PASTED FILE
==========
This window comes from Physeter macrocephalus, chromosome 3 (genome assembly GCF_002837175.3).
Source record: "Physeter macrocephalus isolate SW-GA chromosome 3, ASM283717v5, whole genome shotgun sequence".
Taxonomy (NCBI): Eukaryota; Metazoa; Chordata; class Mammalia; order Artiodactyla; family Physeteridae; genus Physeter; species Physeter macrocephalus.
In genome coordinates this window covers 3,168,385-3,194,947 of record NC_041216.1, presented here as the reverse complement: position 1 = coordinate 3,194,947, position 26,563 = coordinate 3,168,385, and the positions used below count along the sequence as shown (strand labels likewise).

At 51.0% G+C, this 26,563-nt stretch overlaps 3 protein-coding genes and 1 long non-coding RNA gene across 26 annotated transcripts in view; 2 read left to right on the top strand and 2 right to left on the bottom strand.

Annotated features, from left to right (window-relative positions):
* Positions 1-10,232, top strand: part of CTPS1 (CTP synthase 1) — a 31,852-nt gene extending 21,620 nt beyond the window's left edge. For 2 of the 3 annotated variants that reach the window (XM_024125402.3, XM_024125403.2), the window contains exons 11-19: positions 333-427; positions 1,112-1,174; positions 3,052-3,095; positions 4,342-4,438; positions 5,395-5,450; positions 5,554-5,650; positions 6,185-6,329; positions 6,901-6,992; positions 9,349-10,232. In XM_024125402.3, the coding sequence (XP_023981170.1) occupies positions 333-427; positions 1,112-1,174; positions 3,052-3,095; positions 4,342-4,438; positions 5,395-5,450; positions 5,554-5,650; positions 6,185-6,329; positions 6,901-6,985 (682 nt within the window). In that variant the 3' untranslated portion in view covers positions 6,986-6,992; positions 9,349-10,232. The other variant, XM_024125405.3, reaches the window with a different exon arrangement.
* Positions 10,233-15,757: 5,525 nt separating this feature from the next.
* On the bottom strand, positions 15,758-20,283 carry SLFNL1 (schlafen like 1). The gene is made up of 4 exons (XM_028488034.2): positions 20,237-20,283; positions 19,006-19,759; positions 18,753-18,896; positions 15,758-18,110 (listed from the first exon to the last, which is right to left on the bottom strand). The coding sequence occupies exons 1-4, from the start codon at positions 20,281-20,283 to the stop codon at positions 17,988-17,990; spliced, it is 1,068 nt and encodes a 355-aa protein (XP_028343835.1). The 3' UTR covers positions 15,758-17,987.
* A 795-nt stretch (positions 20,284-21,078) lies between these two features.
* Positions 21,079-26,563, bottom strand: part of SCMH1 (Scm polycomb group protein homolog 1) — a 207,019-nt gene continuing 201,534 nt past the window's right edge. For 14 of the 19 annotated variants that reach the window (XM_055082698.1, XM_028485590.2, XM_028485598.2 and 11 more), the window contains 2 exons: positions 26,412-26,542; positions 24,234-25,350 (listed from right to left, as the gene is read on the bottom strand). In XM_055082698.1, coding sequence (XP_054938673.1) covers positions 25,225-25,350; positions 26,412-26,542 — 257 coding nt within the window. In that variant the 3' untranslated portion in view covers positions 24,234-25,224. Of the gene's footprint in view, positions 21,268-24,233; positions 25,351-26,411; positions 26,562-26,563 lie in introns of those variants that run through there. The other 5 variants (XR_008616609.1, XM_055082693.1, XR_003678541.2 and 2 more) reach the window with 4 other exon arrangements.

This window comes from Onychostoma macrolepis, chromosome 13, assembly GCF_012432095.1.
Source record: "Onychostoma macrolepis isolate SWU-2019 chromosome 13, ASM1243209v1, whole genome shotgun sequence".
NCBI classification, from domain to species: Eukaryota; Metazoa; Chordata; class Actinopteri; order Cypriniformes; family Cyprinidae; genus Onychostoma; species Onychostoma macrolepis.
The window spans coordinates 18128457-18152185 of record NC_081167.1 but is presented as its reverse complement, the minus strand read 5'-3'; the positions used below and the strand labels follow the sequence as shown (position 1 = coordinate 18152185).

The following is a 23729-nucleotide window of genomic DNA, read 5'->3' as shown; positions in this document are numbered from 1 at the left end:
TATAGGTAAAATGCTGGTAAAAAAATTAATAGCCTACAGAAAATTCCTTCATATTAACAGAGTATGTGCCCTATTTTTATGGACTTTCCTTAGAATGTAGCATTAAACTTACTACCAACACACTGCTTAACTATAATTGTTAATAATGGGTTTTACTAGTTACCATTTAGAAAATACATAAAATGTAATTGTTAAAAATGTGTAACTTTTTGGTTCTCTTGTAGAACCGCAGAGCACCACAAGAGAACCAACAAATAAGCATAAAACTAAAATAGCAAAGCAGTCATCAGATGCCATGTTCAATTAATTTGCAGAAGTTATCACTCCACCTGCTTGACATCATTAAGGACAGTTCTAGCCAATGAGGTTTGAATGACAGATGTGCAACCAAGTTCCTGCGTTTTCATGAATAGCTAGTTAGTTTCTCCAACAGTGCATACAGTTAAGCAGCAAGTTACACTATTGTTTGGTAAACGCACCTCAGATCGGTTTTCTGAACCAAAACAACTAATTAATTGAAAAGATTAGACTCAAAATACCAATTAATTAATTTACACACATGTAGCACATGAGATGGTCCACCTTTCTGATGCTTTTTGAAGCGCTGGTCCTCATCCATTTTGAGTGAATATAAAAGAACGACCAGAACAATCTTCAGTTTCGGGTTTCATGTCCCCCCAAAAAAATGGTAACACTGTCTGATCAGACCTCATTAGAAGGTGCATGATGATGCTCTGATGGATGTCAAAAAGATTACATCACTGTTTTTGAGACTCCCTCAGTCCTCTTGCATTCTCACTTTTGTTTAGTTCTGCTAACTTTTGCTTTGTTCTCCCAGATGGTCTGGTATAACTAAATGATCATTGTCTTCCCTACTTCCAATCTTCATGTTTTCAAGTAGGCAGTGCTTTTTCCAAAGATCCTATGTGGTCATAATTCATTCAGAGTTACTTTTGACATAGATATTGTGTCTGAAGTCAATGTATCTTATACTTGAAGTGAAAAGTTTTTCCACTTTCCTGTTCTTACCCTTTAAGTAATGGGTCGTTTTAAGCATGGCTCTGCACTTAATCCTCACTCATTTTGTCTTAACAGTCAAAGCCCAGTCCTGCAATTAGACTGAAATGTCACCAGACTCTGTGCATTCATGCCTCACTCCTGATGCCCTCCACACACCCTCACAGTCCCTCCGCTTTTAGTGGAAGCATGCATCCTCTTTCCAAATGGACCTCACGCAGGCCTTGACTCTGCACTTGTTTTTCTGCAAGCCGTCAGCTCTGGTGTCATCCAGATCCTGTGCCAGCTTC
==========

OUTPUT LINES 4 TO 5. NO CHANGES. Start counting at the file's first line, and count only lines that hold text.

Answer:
In genome coordinates this window covers 3,168,385-3,194,947 of record NC_041216.1, presented here as the reverse complement: position 1 = coordinate 3,194,947, position 26,563 = coordinate 3,168,385, and the positions used below count along the sequence as shown (strand labels likewise).

At 51.0% G+C, this 26,563-nt stretch overlaps 3 protein-coding genes and 1 long non-coding RNA gene across 26 annotated transcripts in view; 2 read left to right on the top strand and 2 right to left on the bottom strand.